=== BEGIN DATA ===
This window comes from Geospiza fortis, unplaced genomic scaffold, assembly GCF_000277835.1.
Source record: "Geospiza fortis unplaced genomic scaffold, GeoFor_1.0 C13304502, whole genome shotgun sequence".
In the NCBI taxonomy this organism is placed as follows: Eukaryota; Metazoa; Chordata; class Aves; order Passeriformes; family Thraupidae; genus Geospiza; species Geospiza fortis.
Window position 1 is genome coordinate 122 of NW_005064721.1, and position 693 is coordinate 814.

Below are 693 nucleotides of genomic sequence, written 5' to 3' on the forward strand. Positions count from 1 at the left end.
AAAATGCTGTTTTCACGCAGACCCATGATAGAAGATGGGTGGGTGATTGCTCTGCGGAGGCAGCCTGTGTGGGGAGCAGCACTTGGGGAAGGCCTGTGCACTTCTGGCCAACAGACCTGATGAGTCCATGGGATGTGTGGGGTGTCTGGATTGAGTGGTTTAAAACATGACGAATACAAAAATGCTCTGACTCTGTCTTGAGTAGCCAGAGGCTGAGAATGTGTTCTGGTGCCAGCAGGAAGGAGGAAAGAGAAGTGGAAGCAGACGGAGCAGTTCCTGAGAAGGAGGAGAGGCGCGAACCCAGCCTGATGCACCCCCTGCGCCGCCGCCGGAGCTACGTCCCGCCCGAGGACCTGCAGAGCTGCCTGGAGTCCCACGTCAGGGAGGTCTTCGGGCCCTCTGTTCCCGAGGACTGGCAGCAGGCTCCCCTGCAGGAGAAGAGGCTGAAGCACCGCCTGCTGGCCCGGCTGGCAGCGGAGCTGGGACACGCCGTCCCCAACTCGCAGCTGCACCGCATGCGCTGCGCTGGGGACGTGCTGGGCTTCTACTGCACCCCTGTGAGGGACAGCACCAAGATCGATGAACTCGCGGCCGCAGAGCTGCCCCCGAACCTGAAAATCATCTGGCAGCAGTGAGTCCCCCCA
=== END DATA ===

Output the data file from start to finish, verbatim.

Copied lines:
This window comes from Geospiza fortis, unplaced genomic scaffold, assembly GCF_000277835.1.
Source record: "Geospiza fortis unplaced genomic scaffold, GeoFor_1.0 C13304502, whole genome shotgun sequence".
In the NCBI taxonomy this organism is placed as follows: Eukaryota; Metazoa; Chordata; class Aves; order Passeriformes; family Thraupidae; genus Geospiza; species Geospiza fortis.
Window position 1 is genome coordinate 122 of NW_005064721.1, and position 693 is coordinate 814.

Below are 693 nucleotides of genomic sequence, written 5' to 3' on the forward strand. Positions count from 1 at the left end.
AAAATGCTGTTTTCACGCAGACCCATGATAGAAGATGGGTGGGTGATTGCTCTGCGGAGGCAGCCTGTGTGGGGAGCAGCACTTGGGGAAGGCCTGTGCACTTCTGGCCAACAGACCTGATGAGTCCATGGGATGTGTGGGGTGTCTGGATTGAGTGGTTTAAAACATGACGAATACAAAAATGCTCTGACTCTGTCTTGAGTAGCCAGAGGCTGAGAATGTGTTCTGGTGCCAGCAGGAAGGAGGAAAGAGAAGTGGAAGCAGACGGAGCAGTTCCTGAGAAGGAGGAGAGGCGCGAACCCAGCCTGATGCACCCCCTGCGCCGCCGCCGGAGCTACGTCCCGCCCGAGGACCTGCAGAGCTGCCTGGAGTCCCACGTCAGGGAGGTCTTCGGGCCCTCTGTTCCCGAGGACTGGCAGCAGGCTCCCCTGCAGGAGAAGAGGCTGAAGCACCGCCTGCTGGCCCGGCTGGCAGCGGAGCTGGGACACGCCGTCCCCAACTCGCAGCTGCACCGCATGCGCTGCGCTGGGGACGTGCTGGGCTTCTACTGCACCCCTGTGAGGGACAGCACCAAGATCGATGAACTCGCGGCCGCAGAGCTGCCCCCGAACCTGAAAATCATCTGGCAGCAGTGAGTCCCCCCA